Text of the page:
Permanent Foster Care For Orphans And Vulnerable Children

As society is continually faced with the challenge of AIDS and vulnerable children, intervention should not introduce new and unnecessary structures to cope with this challenge. Rather, emphasis should be given to strengthening existing community structures that have traditionally provided support to orphans and vulnerable children.


In most of Africa, especially countries AOET operates in, the traditional support mechanism for orphans and vulnerable children is the extended family and community.

Therefore, the primary objective is to encourage and  support the extended family and community members to open their homes and hearts to  vulnerable children in permanent foster families.


Today, if every family decided to foster one orphan, every homeless child living on the street could be accommodated.


This approach to child care eliminates the gap of unconstructive subcultures that can be formed when children are brought up outside of family environments / institutionalized settings.


In support for permanent fostering, the understanding of family is a loving and caring marriage between a man and a woman with both biological and foster children where all  family members accept each other not by merit but by giving unconditional love to one  another.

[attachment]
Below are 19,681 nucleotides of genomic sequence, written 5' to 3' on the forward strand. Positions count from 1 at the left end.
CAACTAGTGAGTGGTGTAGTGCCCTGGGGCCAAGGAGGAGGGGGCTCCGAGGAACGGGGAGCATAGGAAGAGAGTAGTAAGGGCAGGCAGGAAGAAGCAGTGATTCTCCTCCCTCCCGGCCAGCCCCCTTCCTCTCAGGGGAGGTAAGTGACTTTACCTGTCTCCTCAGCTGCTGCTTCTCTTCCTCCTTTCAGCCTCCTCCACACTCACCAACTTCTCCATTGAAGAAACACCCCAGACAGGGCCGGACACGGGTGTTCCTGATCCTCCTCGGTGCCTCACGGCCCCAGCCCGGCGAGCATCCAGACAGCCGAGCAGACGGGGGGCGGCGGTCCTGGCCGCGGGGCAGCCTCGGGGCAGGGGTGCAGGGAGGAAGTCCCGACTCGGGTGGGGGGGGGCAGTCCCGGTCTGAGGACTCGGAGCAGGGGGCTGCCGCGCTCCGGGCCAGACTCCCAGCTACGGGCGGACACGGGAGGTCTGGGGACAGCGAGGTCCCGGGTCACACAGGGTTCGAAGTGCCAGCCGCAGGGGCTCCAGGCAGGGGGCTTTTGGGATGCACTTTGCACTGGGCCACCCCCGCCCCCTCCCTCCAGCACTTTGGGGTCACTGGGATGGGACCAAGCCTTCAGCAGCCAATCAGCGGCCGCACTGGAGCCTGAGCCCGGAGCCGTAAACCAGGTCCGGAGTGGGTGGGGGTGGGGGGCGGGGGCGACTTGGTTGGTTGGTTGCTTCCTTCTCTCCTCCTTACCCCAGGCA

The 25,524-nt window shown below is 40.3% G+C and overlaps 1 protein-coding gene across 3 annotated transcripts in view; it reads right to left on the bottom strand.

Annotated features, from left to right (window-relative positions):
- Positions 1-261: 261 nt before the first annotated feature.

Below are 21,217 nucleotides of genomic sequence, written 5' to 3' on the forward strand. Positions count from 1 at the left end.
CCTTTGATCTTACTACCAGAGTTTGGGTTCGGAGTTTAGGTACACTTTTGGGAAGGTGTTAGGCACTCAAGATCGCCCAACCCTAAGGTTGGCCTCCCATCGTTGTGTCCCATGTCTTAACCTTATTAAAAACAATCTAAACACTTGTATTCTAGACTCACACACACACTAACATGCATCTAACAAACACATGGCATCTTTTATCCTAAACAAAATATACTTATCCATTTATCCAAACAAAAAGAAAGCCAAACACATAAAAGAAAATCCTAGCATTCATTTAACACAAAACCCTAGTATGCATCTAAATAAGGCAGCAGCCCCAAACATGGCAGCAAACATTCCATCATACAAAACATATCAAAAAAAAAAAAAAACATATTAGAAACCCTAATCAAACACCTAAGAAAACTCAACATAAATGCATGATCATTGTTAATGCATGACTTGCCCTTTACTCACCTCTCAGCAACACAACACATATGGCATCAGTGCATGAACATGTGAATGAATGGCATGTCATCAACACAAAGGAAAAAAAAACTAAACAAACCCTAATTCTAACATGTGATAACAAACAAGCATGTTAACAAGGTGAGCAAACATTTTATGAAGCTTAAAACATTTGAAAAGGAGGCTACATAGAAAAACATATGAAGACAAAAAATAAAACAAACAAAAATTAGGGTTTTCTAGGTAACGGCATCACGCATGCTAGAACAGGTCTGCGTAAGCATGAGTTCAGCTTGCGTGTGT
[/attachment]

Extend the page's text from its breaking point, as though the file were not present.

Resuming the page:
Family is a place where every member has rights of birth and belonging. Family is the core source of life support where parents continue to provide counsel to their children even into adulthood. This approach is fundamental because these youngsters must be mentored during the period when they are forming lasting behavioral patterns.


 The age between 6 and 14 years is critical.  With the current crisis, many children do not have responsible adults to guide them into healthy behavior during this period.  If the children are not taught values by respected mentors, they will develop values based on their experiences.  Too many times, the child over values self and under values others.


The issues of HIV/AIDS are embedded in the cultural paradigms and practices in which young people are brought up.  Parents and permanent foster parents have the right, responsibility and authority to give relevant and correct information about beliefs, interpersonal relationships, and human sexuality to these young people.


The primary objective of permanent foster homes is to create safe environments where children and youth are able to deal with thoughts, feelings, and experiences that happen during growth. In order to achieve this objective, families, especially those already with orphans and vulnerable children, must be empowered through training and support.


The foster parent helps the child to assimilate into the functional culture of society and to learn the many roles that take place in a family setting.  This approach also focuses on the fact that this child will grow and make a home of its own.


The lessons and observations learned in the foster home create the stable foundation on which the child’s future home and family will rest.  Healthy behavioral patterns needs to be trained in childhood rather than trying to correct risky behavior in adulthood.  The fight against HIV and AIDS starts with the protection and support of these children.